The diesel emissions cheating club is getting larger all the time. It started with Volkswagen last September, but the list of companies who decided to play fast and loose with government regulations is getting longer every day. Now we can add Fiat to that list.
Until the Volkswagen scandal broke, the prevailing model was for regulators to impose standards and let the car companies tell them if they were in compliance. That’s a strategy akin to setting the fox to guard the hen house. Today, regulators profess to be shocked — SHOCKED — that some companies decided to lie about whether their cars met the regulations.
As a result, many government agencies are now conducting their own testing. What they are finding is disturbing. Last week, Germany’s Federal Motor Transport Authority issued a statement that no manufacturers were in full compliance with existing regulations as far as it could tell. Apparently, many car companies program the emissions controls on their diesel engines to turn off when ambient temperatures drop below a certain point. For Mercedes, that point is 50 degrees F. For Opel, the magic number is 62 degrees F.
No one has offered a satisfactory explanation why society should be blessed with higher emissions just because its not beach weather outside. But testing is always done indoors in temperature controlled laboratories. Regulators never thought about driving in the real world. The official explanation is that lower temperatures cause premature wear to emission control systems.
Now, German authorities say they have reason to believe Fiat also programmed its diesel powered cars to cheat. The Volkswagen cheating strategy was devilishly complex. The onboard computers were taught to recognize when a testing procedure was in progress. The tests are precisely scripted. So many minutes at this speed in this gear.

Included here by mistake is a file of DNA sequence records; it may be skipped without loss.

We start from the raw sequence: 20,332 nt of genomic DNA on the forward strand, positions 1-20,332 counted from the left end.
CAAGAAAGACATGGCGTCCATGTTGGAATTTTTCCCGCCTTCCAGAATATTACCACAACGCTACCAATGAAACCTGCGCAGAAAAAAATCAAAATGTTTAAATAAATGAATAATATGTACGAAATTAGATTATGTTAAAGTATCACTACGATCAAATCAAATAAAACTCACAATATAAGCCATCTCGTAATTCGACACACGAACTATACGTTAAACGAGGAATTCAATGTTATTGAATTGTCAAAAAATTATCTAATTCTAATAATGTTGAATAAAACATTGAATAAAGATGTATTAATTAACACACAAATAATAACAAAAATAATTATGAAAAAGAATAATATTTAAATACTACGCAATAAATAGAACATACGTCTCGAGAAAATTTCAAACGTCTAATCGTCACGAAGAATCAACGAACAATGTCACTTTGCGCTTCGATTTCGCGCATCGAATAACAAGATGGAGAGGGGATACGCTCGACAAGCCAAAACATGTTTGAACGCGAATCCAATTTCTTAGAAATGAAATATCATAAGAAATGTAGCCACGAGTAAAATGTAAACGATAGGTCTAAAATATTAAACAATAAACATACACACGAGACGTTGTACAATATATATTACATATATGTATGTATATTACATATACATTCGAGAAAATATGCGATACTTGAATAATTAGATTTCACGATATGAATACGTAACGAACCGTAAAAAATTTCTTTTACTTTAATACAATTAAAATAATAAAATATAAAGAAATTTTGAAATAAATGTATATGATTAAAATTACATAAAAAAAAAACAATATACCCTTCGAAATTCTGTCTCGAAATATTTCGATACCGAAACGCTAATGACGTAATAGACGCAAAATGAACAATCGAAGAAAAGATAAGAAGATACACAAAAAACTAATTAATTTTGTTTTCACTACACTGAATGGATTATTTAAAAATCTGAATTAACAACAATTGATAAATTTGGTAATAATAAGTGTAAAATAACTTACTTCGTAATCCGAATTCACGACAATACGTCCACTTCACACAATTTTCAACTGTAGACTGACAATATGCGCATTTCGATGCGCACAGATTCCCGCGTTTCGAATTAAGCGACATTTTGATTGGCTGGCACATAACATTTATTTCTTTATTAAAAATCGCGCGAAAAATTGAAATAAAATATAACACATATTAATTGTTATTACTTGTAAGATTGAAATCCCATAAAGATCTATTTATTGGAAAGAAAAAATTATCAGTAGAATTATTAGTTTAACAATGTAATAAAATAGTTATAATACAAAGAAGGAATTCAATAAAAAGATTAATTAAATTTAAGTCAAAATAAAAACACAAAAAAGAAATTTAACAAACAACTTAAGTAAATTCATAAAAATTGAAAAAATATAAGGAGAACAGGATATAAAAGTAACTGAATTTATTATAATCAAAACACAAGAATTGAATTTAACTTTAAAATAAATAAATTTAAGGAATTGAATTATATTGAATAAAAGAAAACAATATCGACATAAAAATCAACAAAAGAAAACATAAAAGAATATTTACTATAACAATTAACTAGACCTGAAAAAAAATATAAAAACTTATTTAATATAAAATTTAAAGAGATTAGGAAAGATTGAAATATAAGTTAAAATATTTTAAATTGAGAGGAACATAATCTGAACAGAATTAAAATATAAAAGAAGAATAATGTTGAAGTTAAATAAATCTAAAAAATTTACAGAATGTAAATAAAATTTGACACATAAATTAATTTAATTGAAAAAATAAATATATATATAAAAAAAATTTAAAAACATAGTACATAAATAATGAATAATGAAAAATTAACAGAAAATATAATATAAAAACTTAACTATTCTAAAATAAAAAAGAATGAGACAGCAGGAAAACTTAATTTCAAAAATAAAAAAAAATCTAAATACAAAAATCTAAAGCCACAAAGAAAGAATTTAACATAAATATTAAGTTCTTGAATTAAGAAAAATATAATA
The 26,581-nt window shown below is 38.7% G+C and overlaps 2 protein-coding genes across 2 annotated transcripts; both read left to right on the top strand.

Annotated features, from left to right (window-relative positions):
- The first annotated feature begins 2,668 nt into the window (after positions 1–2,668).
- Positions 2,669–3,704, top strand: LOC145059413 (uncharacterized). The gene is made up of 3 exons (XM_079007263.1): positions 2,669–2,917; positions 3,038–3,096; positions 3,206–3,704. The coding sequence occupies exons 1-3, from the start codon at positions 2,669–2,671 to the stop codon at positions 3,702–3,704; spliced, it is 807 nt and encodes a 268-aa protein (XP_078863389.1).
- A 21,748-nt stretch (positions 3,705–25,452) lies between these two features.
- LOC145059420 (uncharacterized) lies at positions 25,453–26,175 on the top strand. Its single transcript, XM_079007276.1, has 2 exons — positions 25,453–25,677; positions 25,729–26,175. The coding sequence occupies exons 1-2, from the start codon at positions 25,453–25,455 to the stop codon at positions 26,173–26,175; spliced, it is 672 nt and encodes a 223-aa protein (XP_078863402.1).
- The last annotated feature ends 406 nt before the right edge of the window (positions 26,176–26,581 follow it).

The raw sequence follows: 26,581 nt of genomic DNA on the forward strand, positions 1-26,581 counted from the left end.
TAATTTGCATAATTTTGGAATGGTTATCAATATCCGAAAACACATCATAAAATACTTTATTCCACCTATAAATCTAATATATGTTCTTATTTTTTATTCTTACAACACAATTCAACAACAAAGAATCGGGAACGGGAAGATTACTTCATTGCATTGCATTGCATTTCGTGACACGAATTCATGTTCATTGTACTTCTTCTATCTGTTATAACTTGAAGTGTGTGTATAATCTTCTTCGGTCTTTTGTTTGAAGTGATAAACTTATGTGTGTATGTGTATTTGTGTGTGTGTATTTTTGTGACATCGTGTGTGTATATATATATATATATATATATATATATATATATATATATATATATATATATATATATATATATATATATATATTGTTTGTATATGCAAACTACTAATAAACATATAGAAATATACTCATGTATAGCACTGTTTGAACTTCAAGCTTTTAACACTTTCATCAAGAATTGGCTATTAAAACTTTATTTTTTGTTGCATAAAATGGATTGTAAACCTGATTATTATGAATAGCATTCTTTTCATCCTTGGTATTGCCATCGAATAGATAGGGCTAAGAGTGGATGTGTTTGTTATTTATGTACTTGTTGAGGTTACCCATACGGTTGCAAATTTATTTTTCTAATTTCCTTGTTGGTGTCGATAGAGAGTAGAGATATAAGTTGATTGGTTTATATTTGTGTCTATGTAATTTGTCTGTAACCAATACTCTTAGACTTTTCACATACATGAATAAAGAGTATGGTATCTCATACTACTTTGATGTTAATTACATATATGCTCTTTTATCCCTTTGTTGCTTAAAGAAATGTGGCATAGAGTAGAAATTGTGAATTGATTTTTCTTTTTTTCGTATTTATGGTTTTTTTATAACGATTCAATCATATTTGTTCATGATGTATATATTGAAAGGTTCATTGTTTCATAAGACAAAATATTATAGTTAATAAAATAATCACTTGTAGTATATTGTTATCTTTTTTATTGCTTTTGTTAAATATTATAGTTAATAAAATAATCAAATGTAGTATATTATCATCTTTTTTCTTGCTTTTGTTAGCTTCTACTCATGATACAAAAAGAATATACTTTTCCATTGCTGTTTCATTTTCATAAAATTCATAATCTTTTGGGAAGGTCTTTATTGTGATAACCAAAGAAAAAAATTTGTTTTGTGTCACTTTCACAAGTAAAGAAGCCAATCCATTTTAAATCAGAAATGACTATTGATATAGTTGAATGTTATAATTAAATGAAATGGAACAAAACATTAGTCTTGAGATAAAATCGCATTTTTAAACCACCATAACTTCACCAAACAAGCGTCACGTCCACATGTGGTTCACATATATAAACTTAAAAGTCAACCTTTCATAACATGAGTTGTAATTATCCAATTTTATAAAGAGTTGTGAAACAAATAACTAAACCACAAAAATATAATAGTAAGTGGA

Every test is exactly the same. Once the computer recognized the pattern, it would instruct the emissions control system to switch to compliance mode. VW engineers even went so far as to include input from the steering wheel position sensor. Since the wheel doesn’t move during a test, no wheel movement means a test might be in progress. Time to go into full compliance mode.
Fiat did not deem it necessary to resort to such extreme measures. According to a report in Autocar, it simply took advantage of the fact that the test protocol is precisely 20 minutes long. It programmed its NOx emissions controls to shut off after 22 minutes. Just a few lines of code. No muss, no fuss. Reportedly, Bosch blew the whistle on Fiat to the German authorities, who then verified the workaround during their own testing.
This could get interesting. Once suppliers start throwing their own customers under the bus, a full fledged feeding frenzy could ensue. An editorial in today’s edition of Autocar asks whatever happened to morality in business. Apparently the writer never read any books by Ayn Rand while he was in college.